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Novel Multistatic Adaptive Microwave Imaging Methods for Early Breast Cancer Detection

Abstract

Multistatic adaptive microwave imaging (MAMI) methods are presented and compared for early breast cancer detection. Due to the significant contrast between the dielectric properties of normal and malignant breast tissues, developing microwave imaging techniques for early breast cancer detection has attracted much interest lately. MAMI is one of the microwave imaging modalities and employs multiple antennas that take turns to transmit ultra-wideband (UWB) pulses while all antennas are used to receive the reflected signals. MAMI can be considered as a special case of the multi-input multi-output (MIMO) radar with the multiple transmitted waveforms being either UWB pulses or zeros. Since the UWB pulses transmitted by different antennas are displaced in time, the multiple transmitted waveforms are orthogonal to each other. The challenge to microwave imaging is to improve resolution and suppress strong interferences caused by the breast skin, nipple, and so forth. The MAMI methods we investigate herein utilize the data-adaptive robust Capon beamformer (RCB) to achieve high resolution and interference suppression. We will demonstrate the effectiveness of our proposed methods for breast cancer detection via numerical examples with data simulated using the finite-difference time-domain method based on a 3D realistic breast model.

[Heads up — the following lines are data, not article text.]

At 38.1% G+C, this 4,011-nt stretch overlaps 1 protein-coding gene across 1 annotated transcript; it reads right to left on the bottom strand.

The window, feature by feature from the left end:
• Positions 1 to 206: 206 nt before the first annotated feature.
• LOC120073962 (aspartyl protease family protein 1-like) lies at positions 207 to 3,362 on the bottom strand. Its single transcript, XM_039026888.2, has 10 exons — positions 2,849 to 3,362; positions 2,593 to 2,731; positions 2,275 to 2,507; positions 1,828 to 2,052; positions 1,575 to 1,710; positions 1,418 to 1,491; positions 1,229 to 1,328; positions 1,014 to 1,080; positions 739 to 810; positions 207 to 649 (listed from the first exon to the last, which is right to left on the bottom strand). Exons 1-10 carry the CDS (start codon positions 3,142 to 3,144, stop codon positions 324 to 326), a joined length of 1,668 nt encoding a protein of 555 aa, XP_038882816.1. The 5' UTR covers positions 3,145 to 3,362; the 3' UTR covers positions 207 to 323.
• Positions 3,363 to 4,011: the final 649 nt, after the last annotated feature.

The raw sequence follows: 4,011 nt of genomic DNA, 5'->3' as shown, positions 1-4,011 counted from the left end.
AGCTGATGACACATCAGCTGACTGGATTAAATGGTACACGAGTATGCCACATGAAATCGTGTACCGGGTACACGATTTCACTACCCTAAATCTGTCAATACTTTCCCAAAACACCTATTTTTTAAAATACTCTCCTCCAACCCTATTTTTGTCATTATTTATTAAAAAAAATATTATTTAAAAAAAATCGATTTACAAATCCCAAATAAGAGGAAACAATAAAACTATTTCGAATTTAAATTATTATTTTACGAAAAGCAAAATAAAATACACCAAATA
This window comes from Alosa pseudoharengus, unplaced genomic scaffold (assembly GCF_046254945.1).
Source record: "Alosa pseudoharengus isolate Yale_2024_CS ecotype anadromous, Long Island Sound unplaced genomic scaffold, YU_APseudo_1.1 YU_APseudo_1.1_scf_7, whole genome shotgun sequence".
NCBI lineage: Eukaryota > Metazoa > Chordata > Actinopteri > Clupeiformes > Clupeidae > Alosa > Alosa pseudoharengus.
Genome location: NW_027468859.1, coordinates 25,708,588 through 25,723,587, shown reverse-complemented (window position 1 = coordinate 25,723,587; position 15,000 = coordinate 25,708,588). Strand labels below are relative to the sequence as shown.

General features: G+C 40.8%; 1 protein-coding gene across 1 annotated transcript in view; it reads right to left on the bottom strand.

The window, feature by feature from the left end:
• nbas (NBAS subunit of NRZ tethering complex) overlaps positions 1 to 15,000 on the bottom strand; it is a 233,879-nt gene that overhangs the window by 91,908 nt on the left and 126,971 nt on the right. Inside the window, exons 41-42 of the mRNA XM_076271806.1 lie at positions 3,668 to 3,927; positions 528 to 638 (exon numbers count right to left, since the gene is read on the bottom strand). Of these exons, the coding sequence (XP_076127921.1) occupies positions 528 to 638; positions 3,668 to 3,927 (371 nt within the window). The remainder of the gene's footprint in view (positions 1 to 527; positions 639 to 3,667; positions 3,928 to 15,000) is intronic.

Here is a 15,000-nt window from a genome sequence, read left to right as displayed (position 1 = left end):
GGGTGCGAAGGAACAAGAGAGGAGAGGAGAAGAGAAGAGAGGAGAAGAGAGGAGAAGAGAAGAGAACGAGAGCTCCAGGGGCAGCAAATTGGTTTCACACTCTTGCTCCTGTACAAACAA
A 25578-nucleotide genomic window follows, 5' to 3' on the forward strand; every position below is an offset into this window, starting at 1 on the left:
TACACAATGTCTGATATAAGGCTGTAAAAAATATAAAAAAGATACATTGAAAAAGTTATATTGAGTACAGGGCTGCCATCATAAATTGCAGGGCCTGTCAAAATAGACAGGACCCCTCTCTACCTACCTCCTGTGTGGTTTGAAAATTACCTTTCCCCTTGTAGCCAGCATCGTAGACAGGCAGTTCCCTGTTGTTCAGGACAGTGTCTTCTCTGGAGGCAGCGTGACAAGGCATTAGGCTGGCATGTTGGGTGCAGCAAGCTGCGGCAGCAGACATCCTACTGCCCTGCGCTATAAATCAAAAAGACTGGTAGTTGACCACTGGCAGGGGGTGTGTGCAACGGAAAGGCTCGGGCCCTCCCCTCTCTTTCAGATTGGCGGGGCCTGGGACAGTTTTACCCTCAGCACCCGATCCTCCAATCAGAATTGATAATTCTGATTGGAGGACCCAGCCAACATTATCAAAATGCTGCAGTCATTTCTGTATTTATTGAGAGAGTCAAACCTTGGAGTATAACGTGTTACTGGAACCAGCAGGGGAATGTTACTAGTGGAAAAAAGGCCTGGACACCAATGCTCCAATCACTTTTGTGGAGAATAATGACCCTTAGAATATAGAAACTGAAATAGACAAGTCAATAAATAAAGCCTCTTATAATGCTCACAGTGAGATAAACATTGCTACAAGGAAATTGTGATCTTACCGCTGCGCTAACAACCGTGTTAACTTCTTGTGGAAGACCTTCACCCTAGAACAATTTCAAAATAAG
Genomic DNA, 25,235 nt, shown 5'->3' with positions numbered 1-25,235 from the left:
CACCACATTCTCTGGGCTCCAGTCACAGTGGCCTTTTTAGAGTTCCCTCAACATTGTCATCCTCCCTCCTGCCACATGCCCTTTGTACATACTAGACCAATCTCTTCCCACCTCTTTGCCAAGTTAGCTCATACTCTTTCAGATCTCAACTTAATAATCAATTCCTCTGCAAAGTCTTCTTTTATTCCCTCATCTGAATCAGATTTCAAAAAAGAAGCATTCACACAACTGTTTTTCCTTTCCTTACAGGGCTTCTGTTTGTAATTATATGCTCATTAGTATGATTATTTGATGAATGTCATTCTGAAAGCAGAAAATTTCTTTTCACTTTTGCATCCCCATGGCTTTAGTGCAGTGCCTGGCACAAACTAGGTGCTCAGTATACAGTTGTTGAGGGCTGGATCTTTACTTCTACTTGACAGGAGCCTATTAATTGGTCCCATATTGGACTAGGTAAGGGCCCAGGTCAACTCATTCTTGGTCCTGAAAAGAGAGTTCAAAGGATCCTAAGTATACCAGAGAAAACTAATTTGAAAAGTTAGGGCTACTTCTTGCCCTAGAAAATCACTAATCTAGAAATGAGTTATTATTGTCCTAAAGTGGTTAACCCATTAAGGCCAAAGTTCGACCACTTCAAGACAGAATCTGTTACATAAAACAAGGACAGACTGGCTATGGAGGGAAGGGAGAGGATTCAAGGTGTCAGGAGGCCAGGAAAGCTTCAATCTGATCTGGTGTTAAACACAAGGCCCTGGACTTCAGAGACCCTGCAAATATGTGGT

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Correspondence to Yao Xie.

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Xie, Y., Guo, B., Li, J. et al. Novel Multistatic Adaptive Microwave Imaging Methods for Early Breast Cancer Detection. EURASIP J. Adv. Signal Process. 2006, 091961 (2006). https://doi.org/10.1155/ASP/2006/91961

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Keywords

  • Radar
  • Nipple
  • Malignant Breast
  • Multiple Antenna
  • Breast Cancer Detection